Voice transcriptions and speech recognition

January 8, 2019 — December 5, 2023

faster pussycat
machine learning
real time
signal processing
time series

The converse to generating speech from text is generating text from speech. We might do this in real time, to control something or to subtitle, or in batch mode, to turn an audio recording into text. Or some hybrid of both, which ends up being what I typically want in practice when I am attempting to take dictation.

Figure 1: Using machines to wreck a nice beach is an older practice than I thought. Check out Volume 89 of Popular Science monthly for Lloyd Darling’s The Marvelous Voice Typewriter on the state-of-the-art dictation machine of 1916 (PDF version).

1 Dictation

Speaking as a realtime textual input method. This is a rapidly moving area.

See following older roundups of dictation apps to start:

Here are some options culled from those lists and elsewhere of vague relevance to me:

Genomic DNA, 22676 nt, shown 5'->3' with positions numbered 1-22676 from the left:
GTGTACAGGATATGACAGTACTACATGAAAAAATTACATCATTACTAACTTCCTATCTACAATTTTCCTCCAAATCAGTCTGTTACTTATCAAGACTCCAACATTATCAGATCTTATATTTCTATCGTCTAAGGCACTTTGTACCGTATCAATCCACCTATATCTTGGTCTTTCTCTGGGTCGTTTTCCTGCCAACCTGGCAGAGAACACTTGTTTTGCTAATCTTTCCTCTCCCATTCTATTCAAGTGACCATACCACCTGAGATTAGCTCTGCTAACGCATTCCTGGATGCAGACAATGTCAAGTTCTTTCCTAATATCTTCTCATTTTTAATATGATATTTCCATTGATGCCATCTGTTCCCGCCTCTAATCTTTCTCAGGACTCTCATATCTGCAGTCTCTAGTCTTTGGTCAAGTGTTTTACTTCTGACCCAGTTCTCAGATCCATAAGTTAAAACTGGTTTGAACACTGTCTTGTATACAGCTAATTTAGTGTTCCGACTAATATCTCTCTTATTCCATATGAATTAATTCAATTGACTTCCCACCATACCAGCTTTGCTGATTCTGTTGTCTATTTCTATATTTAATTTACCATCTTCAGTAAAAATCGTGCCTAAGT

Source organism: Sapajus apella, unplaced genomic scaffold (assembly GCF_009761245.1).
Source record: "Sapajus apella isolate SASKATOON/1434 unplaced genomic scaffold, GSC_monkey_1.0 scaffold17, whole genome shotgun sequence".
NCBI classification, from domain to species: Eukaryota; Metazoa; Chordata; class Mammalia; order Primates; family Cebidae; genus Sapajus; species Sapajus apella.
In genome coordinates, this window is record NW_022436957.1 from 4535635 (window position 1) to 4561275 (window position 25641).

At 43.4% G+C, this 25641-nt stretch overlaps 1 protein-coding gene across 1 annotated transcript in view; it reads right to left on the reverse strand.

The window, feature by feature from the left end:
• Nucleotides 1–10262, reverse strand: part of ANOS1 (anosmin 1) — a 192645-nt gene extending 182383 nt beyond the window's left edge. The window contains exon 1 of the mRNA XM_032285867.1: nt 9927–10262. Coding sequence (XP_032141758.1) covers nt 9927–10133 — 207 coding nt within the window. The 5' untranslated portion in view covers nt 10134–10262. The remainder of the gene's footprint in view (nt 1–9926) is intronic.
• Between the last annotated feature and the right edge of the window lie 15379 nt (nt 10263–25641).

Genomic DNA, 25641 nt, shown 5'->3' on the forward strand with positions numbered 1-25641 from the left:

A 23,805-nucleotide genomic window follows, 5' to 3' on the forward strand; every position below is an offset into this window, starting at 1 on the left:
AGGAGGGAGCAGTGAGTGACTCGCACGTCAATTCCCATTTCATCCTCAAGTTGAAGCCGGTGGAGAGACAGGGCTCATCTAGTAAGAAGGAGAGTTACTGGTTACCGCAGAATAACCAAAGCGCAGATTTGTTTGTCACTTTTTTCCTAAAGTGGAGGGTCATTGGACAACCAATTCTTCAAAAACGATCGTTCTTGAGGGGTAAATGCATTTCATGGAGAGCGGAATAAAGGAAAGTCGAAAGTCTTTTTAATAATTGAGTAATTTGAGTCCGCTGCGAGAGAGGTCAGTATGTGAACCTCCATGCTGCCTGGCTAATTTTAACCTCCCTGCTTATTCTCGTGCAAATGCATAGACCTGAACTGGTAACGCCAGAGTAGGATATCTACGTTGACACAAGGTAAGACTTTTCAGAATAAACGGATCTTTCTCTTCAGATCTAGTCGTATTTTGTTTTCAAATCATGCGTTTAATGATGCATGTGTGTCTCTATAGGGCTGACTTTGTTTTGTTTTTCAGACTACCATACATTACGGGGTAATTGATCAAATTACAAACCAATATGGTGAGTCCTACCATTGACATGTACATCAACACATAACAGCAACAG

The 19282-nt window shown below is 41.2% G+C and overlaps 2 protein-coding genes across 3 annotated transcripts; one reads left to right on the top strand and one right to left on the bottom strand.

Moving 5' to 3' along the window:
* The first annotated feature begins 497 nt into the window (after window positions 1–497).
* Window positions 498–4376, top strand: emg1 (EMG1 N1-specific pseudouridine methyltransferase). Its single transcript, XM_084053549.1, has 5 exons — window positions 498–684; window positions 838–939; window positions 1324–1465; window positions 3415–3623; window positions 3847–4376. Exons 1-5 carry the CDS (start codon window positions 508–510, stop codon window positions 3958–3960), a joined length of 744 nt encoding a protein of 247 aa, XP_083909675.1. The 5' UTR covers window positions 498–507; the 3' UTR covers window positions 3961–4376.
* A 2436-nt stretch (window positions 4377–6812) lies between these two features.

2 Coding by voice

Figure 2

See Speaking in code: how to program by voice

Coding by voice command requires two kinds of software: a speech-recognition engine and a platform for voice coding. Dragon from Nuance, a speech-recognition software developer in Burlington, Massachusetts, is an advanced engine and is widely used for programming by voice, with Windows and Mac versions available. Windows also has its own built-in speech recognition system. On the platform side, VoiceCode by Ben Meyer and Talon by Ryan Hileman … are popular.

Two other platforms for voice programming are Caster and Aenea, the latter of which runs on Linux. Both are free and open source, and enable voice-programming functionality in Dragonfly, which is an open-source Python framework that links actions with voice commands detected by a speech-recognition engine.

See also: Programming by Voice May Be the Next Frontier in Software Development.

Full disclosure: I am researching this because I have temporarily disabled my hands. For the moment, for my purposes, the easiest option is to use Serenade for python programming, OS speech recognition for prose typing, and to leave my other activities aside for now. If my arms were to be disabled for a longer period of time I would probably accept the learning curve of using Talon, which seems to solve more problems, at the cost of greater commitment.